Our understanding of how the brain works relies on the development of neuropsychological models, which describe how brain activity is coordinated among different regions during the execution of a given task. Knowing the directionality of information transfer between connected regions, and in particular distinguishing neural drivers, or the source of forward connections in the brain, from other brain regions, is critical to refine models of the brain. However, whether functional magnetic resonance imaging (fMRI), the most common technique for imaging brain function, allows one to identify neural drivers remains an open question. Here, we used a rat model of absence epilepsy, a form of nonconvulsive epilepsy that occurs during childhood in humans, showing spontaneous spike-and-wave discharges (nonconvulsive seizures) originating from the first somatosensory cortex, to validate several functional connectivity measures derived from fMRI. Standard techniques estimating interactions directly from fMRI data failed because blood flow dynamics varied between regions. However, we were able to identify the neural driver of spike-and-wave discharges when hemodynamic effects were explicitly removed using appropriate modelling. This study thus provides the first experimental substantiation of the theoretical possibility to improve interregional coupling estimation from hidden neural states of fMRI. As such, it has important implications for future studies on connectivity in the functional neuroimaging literature.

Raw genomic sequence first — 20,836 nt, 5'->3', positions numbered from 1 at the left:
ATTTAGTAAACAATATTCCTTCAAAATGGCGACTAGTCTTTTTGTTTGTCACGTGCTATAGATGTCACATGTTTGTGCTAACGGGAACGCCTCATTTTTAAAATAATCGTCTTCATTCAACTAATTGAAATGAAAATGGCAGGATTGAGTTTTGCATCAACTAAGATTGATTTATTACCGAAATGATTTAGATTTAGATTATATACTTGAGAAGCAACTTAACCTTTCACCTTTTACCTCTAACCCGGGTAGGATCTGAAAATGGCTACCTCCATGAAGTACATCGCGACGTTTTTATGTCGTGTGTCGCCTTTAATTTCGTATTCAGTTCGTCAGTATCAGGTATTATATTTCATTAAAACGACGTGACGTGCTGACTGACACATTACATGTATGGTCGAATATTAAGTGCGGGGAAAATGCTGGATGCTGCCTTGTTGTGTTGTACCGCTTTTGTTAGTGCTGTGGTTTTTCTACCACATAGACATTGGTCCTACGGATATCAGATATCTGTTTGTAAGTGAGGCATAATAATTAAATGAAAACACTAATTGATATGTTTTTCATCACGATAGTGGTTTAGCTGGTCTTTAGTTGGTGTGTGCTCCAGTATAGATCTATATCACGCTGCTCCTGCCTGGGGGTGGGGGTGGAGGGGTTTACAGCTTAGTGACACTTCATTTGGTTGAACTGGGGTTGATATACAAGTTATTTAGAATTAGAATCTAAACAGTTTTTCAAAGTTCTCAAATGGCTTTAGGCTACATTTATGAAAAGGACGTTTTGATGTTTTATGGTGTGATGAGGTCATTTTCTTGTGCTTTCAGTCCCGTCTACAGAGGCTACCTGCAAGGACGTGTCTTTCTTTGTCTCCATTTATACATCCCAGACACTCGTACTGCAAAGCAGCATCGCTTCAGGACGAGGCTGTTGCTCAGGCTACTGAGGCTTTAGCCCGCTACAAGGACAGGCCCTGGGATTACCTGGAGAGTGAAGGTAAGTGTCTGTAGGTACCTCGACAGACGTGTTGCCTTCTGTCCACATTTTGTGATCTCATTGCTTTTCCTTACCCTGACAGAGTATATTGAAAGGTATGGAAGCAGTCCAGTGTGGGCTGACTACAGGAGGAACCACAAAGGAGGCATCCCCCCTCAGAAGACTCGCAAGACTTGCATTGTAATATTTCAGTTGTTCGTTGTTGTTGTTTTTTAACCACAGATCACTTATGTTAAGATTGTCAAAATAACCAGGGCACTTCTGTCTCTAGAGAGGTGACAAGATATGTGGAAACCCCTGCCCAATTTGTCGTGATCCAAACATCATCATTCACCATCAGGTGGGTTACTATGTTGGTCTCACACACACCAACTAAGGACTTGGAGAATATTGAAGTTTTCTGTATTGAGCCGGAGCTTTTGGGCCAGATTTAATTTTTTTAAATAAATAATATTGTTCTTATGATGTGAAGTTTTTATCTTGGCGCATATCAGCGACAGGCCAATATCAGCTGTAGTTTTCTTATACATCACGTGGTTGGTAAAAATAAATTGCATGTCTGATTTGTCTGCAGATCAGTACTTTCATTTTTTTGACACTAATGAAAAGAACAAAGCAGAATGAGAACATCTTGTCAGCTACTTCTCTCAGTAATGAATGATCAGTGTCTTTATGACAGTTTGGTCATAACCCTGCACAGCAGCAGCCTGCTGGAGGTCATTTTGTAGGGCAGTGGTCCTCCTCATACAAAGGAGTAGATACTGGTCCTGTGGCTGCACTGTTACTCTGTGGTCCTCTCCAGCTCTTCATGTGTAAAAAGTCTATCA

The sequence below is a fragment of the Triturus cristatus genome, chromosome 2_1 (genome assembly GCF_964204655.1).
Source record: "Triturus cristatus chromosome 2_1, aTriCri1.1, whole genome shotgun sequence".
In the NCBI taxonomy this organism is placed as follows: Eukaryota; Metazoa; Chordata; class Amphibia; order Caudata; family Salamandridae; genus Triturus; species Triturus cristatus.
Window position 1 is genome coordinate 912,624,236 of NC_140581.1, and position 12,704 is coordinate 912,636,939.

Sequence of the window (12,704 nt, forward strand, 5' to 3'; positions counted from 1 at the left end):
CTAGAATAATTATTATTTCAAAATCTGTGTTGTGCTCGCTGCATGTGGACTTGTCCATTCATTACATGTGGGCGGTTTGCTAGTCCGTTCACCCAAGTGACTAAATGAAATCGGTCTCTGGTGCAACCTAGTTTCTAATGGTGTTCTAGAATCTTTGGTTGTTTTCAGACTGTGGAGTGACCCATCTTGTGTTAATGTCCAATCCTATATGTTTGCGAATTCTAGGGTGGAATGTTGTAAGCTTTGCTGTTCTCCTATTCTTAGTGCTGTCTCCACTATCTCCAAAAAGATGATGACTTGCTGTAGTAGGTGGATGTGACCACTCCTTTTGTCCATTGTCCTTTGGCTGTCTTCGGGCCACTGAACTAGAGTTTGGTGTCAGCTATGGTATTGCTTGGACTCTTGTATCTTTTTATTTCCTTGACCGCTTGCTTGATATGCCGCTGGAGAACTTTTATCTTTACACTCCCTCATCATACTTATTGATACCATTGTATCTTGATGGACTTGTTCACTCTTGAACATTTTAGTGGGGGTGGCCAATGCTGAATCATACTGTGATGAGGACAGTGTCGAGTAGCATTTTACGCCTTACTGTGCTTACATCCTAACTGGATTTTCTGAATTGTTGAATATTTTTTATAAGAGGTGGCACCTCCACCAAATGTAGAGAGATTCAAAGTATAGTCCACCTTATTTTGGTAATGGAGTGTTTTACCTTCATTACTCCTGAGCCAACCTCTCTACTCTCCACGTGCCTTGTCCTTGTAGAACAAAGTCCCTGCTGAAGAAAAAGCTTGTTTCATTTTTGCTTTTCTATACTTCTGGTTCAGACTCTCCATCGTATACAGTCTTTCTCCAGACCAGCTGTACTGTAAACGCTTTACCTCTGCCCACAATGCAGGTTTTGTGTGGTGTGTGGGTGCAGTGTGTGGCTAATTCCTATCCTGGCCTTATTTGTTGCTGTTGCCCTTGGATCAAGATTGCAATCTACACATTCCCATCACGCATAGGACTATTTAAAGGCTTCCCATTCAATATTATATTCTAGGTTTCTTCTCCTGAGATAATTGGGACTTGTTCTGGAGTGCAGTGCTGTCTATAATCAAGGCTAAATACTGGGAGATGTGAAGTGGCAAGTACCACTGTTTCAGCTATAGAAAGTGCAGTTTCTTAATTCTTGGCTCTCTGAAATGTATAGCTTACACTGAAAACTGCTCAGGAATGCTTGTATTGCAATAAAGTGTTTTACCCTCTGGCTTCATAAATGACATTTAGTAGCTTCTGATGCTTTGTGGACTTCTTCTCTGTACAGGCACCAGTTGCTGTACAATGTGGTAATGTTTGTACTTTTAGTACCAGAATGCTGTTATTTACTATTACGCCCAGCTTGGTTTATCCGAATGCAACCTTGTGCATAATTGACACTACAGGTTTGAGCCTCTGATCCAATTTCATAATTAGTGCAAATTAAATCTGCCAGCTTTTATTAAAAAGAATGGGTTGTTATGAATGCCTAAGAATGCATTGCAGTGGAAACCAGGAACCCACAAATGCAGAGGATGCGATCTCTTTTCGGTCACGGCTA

Tissue-Specific Genetic Control of Splicing: Implications for the Study of Complex Traits: